As junk removal pros, we’ve seen just about everything! If you can imagine it, we’ve probably removed it from someone’s home. One of the most difficult things to see is someone that’s been overcome by hoarding. By the time we’ve been called in things have gotten out of control and the damage has been done. The Boise area is no different from the rest of the country. There are people here in the valley struggling with this issue. If you need help, you can always call us for a free estimate. We’ll be happy to help and we’ll be discreet. Here are a few signs to look for if you suspect your loved one may have a hoarding problem.
Do They Exhibit Signs of Distress at the Thought of Letting Something Go?
Most of us have items with special meaning that we would hate to part with. Hoarders may have deep feelings for items that we may otherwise see as insignificant. The Mayo Clinic said people with hoarding disorder typically save items because:
- They believe these items will be needed or have value in the future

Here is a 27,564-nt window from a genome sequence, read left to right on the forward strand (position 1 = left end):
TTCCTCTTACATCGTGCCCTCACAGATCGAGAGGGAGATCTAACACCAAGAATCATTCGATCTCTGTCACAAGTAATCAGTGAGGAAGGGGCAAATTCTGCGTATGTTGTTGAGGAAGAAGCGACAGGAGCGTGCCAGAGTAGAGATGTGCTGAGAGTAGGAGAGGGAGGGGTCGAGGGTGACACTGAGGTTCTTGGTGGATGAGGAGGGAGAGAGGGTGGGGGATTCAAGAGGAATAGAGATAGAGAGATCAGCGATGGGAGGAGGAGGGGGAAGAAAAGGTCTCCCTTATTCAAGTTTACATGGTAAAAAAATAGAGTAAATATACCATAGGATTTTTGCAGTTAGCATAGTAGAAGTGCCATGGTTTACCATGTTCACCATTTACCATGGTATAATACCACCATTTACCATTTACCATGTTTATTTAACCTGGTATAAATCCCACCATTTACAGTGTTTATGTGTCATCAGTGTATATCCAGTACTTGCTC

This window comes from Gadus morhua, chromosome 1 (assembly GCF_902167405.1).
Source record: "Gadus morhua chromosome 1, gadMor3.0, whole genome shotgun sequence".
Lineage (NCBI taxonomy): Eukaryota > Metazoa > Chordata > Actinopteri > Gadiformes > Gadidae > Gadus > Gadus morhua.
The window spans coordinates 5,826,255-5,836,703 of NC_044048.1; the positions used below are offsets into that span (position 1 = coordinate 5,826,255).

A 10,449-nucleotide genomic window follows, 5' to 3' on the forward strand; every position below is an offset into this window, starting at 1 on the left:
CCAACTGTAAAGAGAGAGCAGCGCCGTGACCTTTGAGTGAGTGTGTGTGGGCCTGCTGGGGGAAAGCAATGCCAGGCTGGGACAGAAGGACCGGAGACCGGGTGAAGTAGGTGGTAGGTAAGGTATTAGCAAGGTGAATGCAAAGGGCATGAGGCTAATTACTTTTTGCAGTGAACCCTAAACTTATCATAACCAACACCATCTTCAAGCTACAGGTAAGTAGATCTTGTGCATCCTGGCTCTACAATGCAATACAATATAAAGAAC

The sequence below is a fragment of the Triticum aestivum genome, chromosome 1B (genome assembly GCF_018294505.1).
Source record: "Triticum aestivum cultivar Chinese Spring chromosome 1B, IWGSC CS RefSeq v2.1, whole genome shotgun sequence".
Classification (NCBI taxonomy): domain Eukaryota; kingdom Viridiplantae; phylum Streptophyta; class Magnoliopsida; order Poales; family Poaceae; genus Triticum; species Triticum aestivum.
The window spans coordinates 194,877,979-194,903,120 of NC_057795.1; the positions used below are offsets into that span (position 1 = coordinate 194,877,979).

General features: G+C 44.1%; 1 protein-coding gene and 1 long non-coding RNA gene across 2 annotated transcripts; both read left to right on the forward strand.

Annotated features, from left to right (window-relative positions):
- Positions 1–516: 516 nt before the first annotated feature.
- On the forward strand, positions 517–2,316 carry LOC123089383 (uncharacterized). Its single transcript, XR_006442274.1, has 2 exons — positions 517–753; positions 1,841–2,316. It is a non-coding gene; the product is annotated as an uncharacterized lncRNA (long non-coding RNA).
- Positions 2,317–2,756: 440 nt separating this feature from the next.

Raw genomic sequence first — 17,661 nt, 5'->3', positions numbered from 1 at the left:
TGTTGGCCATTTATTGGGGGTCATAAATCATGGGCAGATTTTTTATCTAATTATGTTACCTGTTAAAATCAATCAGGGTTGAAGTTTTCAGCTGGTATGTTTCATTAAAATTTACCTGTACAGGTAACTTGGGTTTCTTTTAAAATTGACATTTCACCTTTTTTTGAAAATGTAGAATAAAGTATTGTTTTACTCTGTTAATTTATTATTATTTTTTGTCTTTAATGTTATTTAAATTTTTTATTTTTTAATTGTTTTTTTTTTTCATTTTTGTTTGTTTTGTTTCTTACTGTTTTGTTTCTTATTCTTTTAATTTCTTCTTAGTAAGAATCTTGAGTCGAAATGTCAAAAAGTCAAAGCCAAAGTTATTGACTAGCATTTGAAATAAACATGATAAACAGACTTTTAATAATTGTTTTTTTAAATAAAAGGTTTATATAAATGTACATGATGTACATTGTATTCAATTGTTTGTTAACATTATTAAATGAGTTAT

- The items have important emotional significance — serving as a reminder of happier times or representing beloved people or pets
- They feel safer when surrounded by the things they save
Your loved ones may have an irrational response when you try to remove some of these items.
Are There Rooms in Their Homes That Cannot Be Used Because They’re Overrun with Stuff?
To say that we’ve seen rooms that are overflowing with stuff would be an understatement. When you lose an entire bedroom, basement, or garage to a “collection”, it’s probably time to find a professional. According to Massachusetts General Hospital, “A person who engages in hoarding usually has at least one designated space, such as a room, house, or office filled with so much clutter that it is either no longer functional or uninhabitable.” Keep an eye on areas that are now off-limits to visitors.
Have They Stopped Receiving Visitors?
If you can no longer go to Grandma’s house for Sunday dinner because her home is too full of stuff, then chances are good that she may be on the verge of becoming a hoarder. Hoarders are also very sensitive about their stuff and they don’t want people touching their possessions. The Children of Hoarders website goes on to say, “clutter makes you feel embarrassed and ashamed. How many times have you turned people away or not invited people to your home because of the clutter?” It’s a significant issue in the lives of our loved ones that must be addressed. We can’t let them live with this kind of shame.